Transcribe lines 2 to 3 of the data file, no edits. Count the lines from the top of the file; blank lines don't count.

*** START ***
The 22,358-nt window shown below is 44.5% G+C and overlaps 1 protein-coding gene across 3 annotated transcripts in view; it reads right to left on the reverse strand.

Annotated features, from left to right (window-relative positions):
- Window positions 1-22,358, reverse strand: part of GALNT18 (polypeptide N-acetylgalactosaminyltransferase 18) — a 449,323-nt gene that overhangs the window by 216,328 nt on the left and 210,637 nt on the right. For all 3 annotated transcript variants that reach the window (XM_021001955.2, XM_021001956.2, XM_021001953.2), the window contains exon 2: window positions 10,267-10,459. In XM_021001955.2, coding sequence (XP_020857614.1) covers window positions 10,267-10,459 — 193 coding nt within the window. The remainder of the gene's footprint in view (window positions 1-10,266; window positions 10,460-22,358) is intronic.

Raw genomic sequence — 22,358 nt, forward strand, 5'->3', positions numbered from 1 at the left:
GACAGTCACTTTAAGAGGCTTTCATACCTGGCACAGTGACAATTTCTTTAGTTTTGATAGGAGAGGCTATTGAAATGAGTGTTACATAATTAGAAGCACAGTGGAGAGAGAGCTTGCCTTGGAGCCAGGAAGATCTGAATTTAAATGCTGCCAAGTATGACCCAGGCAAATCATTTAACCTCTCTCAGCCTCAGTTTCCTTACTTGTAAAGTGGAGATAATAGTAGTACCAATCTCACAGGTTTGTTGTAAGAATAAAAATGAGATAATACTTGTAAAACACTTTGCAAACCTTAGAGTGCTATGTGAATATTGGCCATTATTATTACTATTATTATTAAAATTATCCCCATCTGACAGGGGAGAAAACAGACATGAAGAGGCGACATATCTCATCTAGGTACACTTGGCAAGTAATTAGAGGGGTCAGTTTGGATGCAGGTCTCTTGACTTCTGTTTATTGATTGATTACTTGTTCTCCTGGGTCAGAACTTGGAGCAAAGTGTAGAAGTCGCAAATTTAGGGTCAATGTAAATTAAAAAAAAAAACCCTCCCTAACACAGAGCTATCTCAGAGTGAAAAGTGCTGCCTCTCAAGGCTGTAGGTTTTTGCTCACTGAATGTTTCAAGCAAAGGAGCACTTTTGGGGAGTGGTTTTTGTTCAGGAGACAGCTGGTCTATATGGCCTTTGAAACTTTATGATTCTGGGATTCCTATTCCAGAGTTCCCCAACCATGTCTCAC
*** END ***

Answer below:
Annotated features, from left to right (window-relative positions):
- Window positions 1-22,358, reverse strand: part of GALNT18 (polypeptide N-acetylgalactosaminyltransferase 18) — a 449,323-nt gene that overhangs the window by 216,328 nt on the left and 210,637 nt on the right. For all 3 annotated transcript variants that reach the window (XM_021001955.2, XM_021001956.2, XM_021001953.2), the window contains exon 2: window positions 10,267-10,459. In XM_021001955.2, coding sequence (XP_020857614.1) covers window positions 10,267-10,459 — 193 coding nt within the window. The remainder of the gene's footprint in view (window positions 1-10,266; window positions 10,460-22,358) is intronic.